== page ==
[1] This post is based upon the following: Wroughton & Trotta, U.S. says mistrust must be overcome to restore Cuba Ties, Reuters (Jan. 22, 2015), http://www.reuters.com/article/2015/01/22/us-cuba-usa-idUSKBN0KV0E720150122;

Archibold, Conflict, and Smiles, as U.S. and Cuba Discuss Ties, N.Y. Times (Jan. 22, 2015), http://www.nytimes.com/2015/01/23/world/conflict-and-smiles-as-us-and-cuba-discuss-ties.html?ref=world;

Reuters, U.S. Presses Cuba on Human Rights in Talks on Restoring Ties, N. Y. Times (Jan. 22, 2015), http://www.nytimes.com/reuters/2015/01/22/us/politics/22reuters-cuba-usa.html?_r=0; Sosa, U.S. aims to go beyond the restoration of relations with Cuba, Granma (Jan. 22, 2015), http://www.granma.cu/mundo/2015-01-22/eeuu-aspira-a-ir-mas-alla-del-restablecimiento-de-relaciones-con-cuba; DeYoung, U.S., Cuba find ‘profound differences in first round of talks, Wash. Post. (Jan. 22, 2015), http://www.washingtonpost.com/world/the_americas/us-cuba-begin-talks-aimed-at-ending-decades-long-estrangement/2015/01/22/cda610b6-a1ba-11e4-91fc-7dff95a14458_story.html?hpid=z1; Klapper & Weissenstine, U.S., Cuba End Historic talks with More Questions than Answers, Assoc. Press (Jan. 23, 2015), http://hosted.ap.org/dynamic/stories/L/LT_UNITED_STATES_CUBA?SITE=AP&SECTION=HOME&TEMPLATE=DEFAULT; Respectful and constructive climate brand rapprochement between Cuba and the United States, Granma (Jan. 23, 2015), http://www.granma.cu/mundo/2015-01-23/clima-respetuoso-y-constructivo-marca-acercamiento-entre-cuba-y-estados-unidos; U.S. is willing to discuss their differences with Cuba, Granma (Jan. 23, 2015), http://www.granma.cu/mundo/2015-01-23/eeuu-esta-dispuesto-a-discutir-sus-discrepancias-con-cuba; Ayuso, US and Cuba confirm a channel for dialogue despite their differences, El Pais (Jan. 23, 2015), http://internacional.elpais.com/internacional/2015/01/23/actualidad/1422029081_706421.html; Ayuso, The dialogue between Cuban and the US stumbles on Human rights, El Pais (Jan. 23, 2015), http://internacional.elpais.com/internacional/2015/01/23/actualidad/1421979307_164657.htmlhttp://internacional.elpais.com/internacional/2015/01/23/actualidad/1421979307_164657.html; An exchange that made world headlines, Granma (Jan. 23, 2015), http://www.granma.cu/cuba/2015-01-23/un-intercambio-que-ocupo-los-titulares-del-mundo; Jacobson, Video of Statement on U.S.-Cuba Meetings (Jan. 23, 2015), http://www.nytimes.com/video/multimedia/100000003468209/explosions-in-yemeni-capital-after-hadi-resignation.html?playlistId=1194811622186; Assoc. Press, U.S., Cuba End Historic Talks With More Questions than Answers, N. Y. times (Jan. 23, 2015), http://www.nytimes.com/aponline/2015/01/23/world/americas/ap-lt-united-states-cuba.html.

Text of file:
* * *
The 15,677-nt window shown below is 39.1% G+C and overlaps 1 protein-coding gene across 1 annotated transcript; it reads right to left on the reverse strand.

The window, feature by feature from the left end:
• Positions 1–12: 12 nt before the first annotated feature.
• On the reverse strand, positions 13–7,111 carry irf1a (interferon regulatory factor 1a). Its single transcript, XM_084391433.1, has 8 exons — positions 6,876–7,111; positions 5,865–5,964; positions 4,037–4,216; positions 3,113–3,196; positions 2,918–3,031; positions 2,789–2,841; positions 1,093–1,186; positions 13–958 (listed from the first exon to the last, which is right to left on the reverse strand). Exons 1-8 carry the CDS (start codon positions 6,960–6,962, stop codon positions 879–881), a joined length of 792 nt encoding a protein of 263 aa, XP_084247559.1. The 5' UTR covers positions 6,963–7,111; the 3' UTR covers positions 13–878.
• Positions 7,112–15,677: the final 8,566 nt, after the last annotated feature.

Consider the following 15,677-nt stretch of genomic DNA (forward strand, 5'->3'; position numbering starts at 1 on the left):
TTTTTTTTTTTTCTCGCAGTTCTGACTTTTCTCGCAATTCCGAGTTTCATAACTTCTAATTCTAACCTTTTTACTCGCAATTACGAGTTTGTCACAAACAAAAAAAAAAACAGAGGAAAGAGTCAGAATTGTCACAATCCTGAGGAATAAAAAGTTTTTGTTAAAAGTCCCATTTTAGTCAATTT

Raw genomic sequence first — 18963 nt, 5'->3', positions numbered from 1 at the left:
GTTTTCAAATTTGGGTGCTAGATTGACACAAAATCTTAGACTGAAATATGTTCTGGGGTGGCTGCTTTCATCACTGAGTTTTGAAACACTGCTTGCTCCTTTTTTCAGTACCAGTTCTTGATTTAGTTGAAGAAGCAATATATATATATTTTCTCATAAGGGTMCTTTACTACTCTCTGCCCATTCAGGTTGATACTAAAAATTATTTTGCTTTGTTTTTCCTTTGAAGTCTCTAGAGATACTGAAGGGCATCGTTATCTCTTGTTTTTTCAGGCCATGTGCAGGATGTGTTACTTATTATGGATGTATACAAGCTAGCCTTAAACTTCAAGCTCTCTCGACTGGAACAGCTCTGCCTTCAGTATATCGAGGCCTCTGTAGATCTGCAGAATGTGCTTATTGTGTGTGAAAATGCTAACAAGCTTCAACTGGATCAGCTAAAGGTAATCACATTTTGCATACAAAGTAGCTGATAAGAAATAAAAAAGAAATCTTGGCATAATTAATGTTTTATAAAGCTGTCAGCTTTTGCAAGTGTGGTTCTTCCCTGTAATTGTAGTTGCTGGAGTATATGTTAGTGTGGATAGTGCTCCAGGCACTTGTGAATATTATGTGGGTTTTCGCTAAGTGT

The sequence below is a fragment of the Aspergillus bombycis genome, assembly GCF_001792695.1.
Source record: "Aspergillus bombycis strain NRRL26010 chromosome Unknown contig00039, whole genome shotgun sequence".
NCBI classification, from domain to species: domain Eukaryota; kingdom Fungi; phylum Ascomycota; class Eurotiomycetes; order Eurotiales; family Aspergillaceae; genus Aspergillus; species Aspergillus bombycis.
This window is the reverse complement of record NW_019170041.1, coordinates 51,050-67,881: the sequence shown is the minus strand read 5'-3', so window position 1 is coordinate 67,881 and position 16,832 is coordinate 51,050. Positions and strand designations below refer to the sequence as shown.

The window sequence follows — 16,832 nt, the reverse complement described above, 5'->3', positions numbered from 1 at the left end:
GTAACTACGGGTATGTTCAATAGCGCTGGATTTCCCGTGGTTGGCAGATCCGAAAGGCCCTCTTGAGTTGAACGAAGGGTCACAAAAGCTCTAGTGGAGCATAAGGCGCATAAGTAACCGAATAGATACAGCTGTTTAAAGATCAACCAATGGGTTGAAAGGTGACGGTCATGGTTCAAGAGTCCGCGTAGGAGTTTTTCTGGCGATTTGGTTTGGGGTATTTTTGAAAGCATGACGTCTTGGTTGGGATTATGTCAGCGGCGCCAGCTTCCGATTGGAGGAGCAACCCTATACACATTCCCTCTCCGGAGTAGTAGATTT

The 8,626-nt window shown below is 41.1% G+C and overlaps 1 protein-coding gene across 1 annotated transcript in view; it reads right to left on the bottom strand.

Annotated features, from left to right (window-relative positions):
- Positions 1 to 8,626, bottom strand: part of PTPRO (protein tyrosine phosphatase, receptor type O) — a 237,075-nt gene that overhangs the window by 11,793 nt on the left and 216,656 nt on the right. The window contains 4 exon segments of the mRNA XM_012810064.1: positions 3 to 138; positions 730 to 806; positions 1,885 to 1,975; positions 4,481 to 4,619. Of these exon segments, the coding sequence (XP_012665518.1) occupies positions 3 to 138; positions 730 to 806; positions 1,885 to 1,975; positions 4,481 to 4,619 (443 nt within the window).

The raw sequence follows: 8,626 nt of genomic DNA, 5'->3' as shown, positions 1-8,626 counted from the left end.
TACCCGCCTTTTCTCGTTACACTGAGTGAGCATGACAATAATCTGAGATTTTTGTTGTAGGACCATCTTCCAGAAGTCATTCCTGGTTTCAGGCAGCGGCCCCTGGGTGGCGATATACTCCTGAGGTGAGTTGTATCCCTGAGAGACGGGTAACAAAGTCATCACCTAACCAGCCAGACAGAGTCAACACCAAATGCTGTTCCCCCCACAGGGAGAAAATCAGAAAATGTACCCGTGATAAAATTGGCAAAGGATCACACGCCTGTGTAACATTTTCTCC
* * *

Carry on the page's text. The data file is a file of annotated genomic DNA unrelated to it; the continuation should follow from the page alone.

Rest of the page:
Published by

dwkcommentaries

As a retired lawyer and adjunct law professor, Duane W. Krohnke has developed strong interests in U.S. and international law, politics and history. He also is a Christian and an active member of Minneapolis’ Westminster Presbyterian Church. His blog draws from these and other interests. He delights in the writing freedom of blogging that does not follow a preordained logical structure. The ex post facto logical organization of the posts and comments is set forth in the continually being revised “List of Posts and Comments–Topical” in the Pages section on the right side of the blog.

4 thoughts on “U.S. and Cuba Hold Inconclusive Talks on Restoring Diplomatic Relations”

Leave a Reply

Fill in your details below or click an icon to log in:

WordPress.com Logo

You are commenting using your WordPress.com account. Log Out / Change )

Twitter picture

You are commenting using your Twitter account. Log Out / Change )

Facebook photo

You are commenting using your Facebook account. Log Out / Change )

Google+ photo

You are commenting using your Google+ account. Log Out / Change )

Connecting to %s